Christian Short Stories


The Light of the World
By Laura McKelvey

Laura writes:"I've loved to read and write for years, and one of my writing goals is to one day compile a book of Christian short stories - and this would be one of them :) I pray this story will bring glory to my Heavenly Father!"


Claaaaaaang!

Jedidiah's sword clashed with the dragon's metallic-like scales, not even leaving a scratch. For what seemed the millionth time that day he slipped in the mud, this time falling to his knees.

Struggling to get up, he barely had time to lift his shield before the dragon's spiked tail came rushing toward his head.

The dragon screamed in rage over having failed to completely destroy him yet again. It was a blood-chilling scream, and it shook the very last bit of hope out of Jedidiah's heart.

It opened its mouth then and began breathing fire so hot it was blue at his shield. It quickly melted in the inferno, and Jedidiah dropped it, crying out as it burned his hand.

All he had now was his sword, and it had already proven useless against the dragon. Jedidiah stumbled backward, slipping and sliding in the mud created by the now pouring rain.

He knew this was it. His life was over, because the dragon knew now that it had him. He could see it in its eyes - that satisfaction when one realizes they've cornered their prey.

Panic gripped his heart. Run! his mind screamed . . . but he couldn't make his feet work. He couldn't move a single muscle; not even to blink. No. He could only stare upward in sheer terror as his monstrous bringer of death approached.

Out of nowhere its tail came slamming into him, knocking him violently to the ground. He lay there in the mud, his bloody body aching and throbbing.

The now excited dragon approached, its tail moving back and forth like a cat right before it pounces on a helpless mouse. Its eyes gleamed with anticipation, and Jedidiah wondered if it would be death by incineration or skewering on razor-sharp teeth.

The dragon put one huge paw over him, its claws looking just as intimidating – if not more than – its teeth. It stared down at him, breathing its foul breath in his face.

As time seemed to slow down and all but stop, Jedidiah thought back to how he’d gotten to this point. Gotten to this horrible battle with this terrifying beast.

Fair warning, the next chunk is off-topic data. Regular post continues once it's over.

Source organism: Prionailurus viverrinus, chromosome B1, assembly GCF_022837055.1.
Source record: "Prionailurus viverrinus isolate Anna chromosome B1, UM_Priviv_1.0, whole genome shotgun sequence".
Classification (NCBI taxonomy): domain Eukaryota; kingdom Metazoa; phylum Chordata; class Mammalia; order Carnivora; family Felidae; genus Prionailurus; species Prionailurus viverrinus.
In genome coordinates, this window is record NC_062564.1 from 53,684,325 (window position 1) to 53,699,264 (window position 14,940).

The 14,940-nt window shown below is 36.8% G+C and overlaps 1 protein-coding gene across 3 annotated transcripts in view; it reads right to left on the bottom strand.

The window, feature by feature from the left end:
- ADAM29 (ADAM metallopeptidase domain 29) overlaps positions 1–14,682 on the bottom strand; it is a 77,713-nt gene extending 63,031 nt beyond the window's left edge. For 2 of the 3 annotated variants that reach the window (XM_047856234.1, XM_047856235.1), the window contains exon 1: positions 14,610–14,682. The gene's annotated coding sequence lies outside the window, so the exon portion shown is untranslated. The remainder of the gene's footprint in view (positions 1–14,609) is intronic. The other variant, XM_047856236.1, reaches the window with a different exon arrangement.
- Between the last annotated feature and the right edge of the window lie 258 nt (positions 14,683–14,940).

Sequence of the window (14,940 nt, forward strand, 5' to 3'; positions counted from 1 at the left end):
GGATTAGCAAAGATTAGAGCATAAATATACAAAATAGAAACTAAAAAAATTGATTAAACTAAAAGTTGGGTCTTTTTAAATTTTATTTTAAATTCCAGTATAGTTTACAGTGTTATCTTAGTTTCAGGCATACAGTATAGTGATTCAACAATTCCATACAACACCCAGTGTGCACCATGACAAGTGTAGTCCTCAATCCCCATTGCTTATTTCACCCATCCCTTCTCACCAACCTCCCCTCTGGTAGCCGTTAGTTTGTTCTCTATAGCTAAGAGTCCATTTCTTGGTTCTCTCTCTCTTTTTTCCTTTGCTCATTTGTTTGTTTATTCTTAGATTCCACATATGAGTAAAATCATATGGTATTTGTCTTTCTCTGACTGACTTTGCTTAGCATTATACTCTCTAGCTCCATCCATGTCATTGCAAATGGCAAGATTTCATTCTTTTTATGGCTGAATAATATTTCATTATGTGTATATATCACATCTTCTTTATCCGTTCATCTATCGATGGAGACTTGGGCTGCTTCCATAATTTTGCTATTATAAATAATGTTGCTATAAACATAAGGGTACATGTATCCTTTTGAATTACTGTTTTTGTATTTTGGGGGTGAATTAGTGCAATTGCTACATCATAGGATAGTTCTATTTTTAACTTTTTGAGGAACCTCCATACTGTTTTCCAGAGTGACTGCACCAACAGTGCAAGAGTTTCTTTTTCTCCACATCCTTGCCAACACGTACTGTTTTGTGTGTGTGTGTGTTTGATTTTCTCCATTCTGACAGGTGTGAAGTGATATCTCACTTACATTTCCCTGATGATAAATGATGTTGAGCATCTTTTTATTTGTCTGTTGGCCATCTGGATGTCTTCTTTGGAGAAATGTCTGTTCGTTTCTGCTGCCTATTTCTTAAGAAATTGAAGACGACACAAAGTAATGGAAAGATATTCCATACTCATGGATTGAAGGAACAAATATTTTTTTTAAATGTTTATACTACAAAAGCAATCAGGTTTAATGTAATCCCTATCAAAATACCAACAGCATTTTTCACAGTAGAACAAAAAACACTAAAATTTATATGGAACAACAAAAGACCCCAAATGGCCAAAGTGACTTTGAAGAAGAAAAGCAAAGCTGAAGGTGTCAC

They warned me, he thought sadly. They warned me, and I wouldn’t listen.

Yes. Long ago when he’d been given the choice of joining a powerful-looking man in a shining suit of armor and his terrifying army or a man in rags and his small, unimpressive army, of course he’d gone for the obvious. His friends had begged him to come with them and follow this man in rags – this nobody, in Jedidiah’s eyes – who they said would one day defeat this other “great” leader and his host of evil minions. They warned that following him, despite how wonderful he seemed, was futile. Life-threatening.

The scene played in Jedidiah’s mind in such clarity it was as if it was happening all over again . . .

The two armies faced one another, their warriors’ loathing for each other singing true in their eyes.

The man in rags approached Jedidiah as he stood there watching the armies. “Jedidiah,” he said. His eyes were kind and wise, and his voice, though pleading, was warm. Welcoming. “Come.”

That was all he had said. “Jedidiah” and “come”. And then the other battle leader approached.

“Jedidiah,” he said. His eyes and voice were the complete opposite of the first man’s. They were icy cold and distant. They were scoffing. “Are you really considering joining that man over me? Just look at him.”

Jedidiah looked from one man to the other, the difference as clear as night and day. The scoffing man was handsome, and he seemed mighty and invincible. The kind man wasn’t much to look at, and while his eyes held no fear whatsoever, he looked weak and helpless. The scoffing man wore a suit of black, shimmering armor, a long broadsword with a sparkling red gem in its pommel hanging at his side. He was cloaked in a long elegant red cape, and the very air about him seemed powerful. The kind man wore a dirty outfit of rags, an ordinary sword so ordinary it was boring at his side. He wore no cape, and his boots were moth-eaten.

“Please, Jedidiah!” his friends had begged from the sidelines. “Join us and our leader, Adonai! He will defeat Malus and his army, though they seem mighty and undefeatable! He will have the victory!”

The scoffing man, now known to be Malus, laughed. “Look again, Jedidiah,” he said. “Who do you think has a greater chance of winning?”

Jedidiah was silent.

“Come,” the man in rags, Adonai, said yet again, his voice so pleading. “Come and know true joy and peace.”

Jedidiah straightened then. “No,” he said. He walked over to Malus. “I choose him.”

Adonai’s eyes filled with hurt at his words, but he merely said, “I’ll be waiting, Jedidiah. I’ll be waiting with open arms.”

Jedidiah gawked. He had just virtually slapped the man in the face, and there he was saying he’d welcome him with open arms.

Malus laughed again, the sound ringing through the quiet air. “Farewell, Adonai.”

Adonai watched them go silently before returning to his men. Jedidiah followed Malus back to his army, where he was given new armor, a sword and a shield.

Jedidiah had stared across the way at Adonai, whose gaze seemed to burn a hole through him. It held such passion . . . such fire.